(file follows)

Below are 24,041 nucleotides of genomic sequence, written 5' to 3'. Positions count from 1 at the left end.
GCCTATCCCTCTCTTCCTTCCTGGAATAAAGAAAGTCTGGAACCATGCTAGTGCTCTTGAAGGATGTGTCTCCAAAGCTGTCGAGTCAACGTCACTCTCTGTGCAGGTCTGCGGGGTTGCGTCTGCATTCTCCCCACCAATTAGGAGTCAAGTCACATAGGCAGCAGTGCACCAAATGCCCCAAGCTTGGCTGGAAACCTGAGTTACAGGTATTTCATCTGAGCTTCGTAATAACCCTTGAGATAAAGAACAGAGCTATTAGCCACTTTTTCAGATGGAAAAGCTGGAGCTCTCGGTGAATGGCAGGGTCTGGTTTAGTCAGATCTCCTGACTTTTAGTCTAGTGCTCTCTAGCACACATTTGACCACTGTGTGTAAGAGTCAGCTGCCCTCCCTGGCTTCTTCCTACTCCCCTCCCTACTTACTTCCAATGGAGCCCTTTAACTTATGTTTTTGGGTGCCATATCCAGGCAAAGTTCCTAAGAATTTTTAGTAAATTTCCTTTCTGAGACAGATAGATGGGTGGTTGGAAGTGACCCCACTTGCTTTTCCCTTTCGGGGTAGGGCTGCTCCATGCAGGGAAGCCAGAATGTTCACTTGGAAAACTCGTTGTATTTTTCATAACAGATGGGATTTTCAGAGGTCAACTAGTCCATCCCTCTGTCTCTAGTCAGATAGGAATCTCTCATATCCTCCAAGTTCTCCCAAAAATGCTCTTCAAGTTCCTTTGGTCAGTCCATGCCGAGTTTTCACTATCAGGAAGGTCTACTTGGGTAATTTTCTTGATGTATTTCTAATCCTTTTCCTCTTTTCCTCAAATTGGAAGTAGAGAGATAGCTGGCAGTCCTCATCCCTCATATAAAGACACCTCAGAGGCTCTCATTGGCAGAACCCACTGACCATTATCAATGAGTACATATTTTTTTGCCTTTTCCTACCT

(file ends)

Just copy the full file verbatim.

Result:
Below are 24,041 nucleotides of genomic sequence, written 5' to 3'. Positions count from 1 at the left end.
GCCTATCCCTCTCTTCCTTCCTGGAATAAAGAAAGTCTGGAACCATGCTAGTGCTCTTGAAGGATGTGTCTCCAAAGCTGTCGAGTCAACGTCACTCTCTGTGCAGGTCTGCGGGGTTGCGTCTGCATTCTCCCCACCAATTAGGAGTCAAGTCACATAGGCAGCAGTGCACCAAATGCCCCAAGCTTGGCTGGAAACCTGAGTTACAGGTATTTCATCTGAGCTTCGTAATAACCCTTGAGATAAAGAACAGAGCTATTAGCCACTTTTTCAGATGGAAAAGCTGGAGCTCTCGGTGAATGGCAGGGTCTGGTTTAGTCAGATCTCCTGACTTTTAGTCTAGTGCTCTCTAGCACACATTTGACCACTGTGTGTAAGAGTCAGCTGCCCTCCCTGGCTTCTTCCTACTCCCCTCCCTACTTACTTCCAATGGAGCCCTTTAACTTATGTTTTTGGGTGCCATATCCAGGCAAAGTTCCTAAGAATTTTTAGTAAATTTCCTTTCTGAGACAGATAGATGGGTGGTTGGAAGTGACCCCACTTGCTTTTCCCTTTCGGGGTAGGGCTGCTCCATGCAGGGAAGCCAGAATGTTCACTTGGAAAACTCGTTGTATTTTTCATAACAGATGGGATTTTCAGAGGTCAACTAGTCCATCCCTCTGTCTCTAGTCAGATAGGAATCTCTCATATCCTCCAAGTTCTCCCAAAAATGCTCTTCAAGTTCCTTTGGTCAGTCCATGCCGAGTTTTCACTATCAGGAAGGTCTACTTGGGTAATTTTCTTGATGTATTTCTAATCCTTTTCCTCTTTTCCTCAAATTGGAAGTAGAGAGATAGCTGGCAGTCCTCATCCCTCATATAAAGACACCTCAGAGGCTCTCATTGGCAGAACCCACTGACCATTATCAATGAGTACATATTTTTTTGCCTTTTCCTACCT